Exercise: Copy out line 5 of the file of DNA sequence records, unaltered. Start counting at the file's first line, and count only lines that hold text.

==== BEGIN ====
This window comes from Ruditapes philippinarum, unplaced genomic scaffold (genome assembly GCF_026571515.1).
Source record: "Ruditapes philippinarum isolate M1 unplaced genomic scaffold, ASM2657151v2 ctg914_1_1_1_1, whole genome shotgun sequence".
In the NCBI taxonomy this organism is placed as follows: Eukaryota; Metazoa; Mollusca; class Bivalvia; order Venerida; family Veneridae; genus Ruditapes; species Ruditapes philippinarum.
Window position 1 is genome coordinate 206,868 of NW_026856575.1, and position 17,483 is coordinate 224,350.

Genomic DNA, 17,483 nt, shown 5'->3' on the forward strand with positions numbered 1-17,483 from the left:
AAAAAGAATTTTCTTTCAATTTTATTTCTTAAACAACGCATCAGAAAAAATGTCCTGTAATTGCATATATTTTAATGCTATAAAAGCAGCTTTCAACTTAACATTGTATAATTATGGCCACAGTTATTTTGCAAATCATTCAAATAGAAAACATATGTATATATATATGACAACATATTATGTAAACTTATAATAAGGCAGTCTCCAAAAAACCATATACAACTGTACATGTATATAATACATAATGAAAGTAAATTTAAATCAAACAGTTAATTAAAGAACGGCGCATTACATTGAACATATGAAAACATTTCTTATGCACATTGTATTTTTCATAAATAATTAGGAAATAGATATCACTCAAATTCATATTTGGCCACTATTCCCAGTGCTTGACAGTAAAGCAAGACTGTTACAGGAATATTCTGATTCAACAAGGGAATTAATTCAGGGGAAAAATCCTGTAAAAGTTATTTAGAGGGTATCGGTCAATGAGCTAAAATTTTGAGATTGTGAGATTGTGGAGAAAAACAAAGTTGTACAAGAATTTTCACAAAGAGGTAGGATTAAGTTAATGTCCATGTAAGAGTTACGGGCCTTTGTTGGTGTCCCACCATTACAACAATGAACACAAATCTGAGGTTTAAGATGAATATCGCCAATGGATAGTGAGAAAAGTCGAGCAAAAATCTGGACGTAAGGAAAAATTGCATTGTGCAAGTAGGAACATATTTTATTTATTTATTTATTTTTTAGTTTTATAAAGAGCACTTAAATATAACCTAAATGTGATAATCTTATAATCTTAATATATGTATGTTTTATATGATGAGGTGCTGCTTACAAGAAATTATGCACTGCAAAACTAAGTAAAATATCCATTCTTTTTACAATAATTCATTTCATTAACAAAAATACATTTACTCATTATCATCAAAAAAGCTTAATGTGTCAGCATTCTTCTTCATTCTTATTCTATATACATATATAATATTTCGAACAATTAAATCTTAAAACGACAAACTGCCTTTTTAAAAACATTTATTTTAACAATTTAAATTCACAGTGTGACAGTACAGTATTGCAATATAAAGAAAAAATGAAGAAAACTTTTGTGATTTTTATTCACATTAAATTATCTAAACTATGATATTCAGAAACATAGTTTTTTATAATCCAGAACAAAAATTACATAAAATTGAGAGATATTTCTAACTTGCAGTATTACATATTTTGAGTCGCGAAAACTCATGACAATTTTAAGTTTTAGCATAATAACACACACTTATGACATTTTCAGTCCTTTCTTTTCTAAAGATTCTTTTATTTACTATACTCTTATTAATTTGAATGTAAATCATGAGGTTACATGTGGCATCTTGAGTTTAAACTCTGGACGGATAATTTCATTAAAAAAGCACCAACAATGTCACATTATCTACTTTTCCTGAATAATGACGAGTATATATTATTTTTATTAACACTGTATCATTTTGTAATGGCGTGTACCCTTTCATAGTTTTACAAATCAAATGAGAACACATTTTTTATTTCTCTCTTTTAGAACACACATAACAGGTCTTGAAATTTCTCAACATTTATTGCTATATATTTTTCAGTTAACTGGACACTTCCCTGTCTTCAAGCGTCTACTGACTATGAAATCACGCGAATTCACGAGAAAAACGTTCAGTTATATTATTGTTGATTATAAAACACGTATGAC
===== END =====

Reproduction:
Genomic DNA, 17,483 nt, shown 5'->3' on the forward strand with positions numbered 1-17,483 from the left: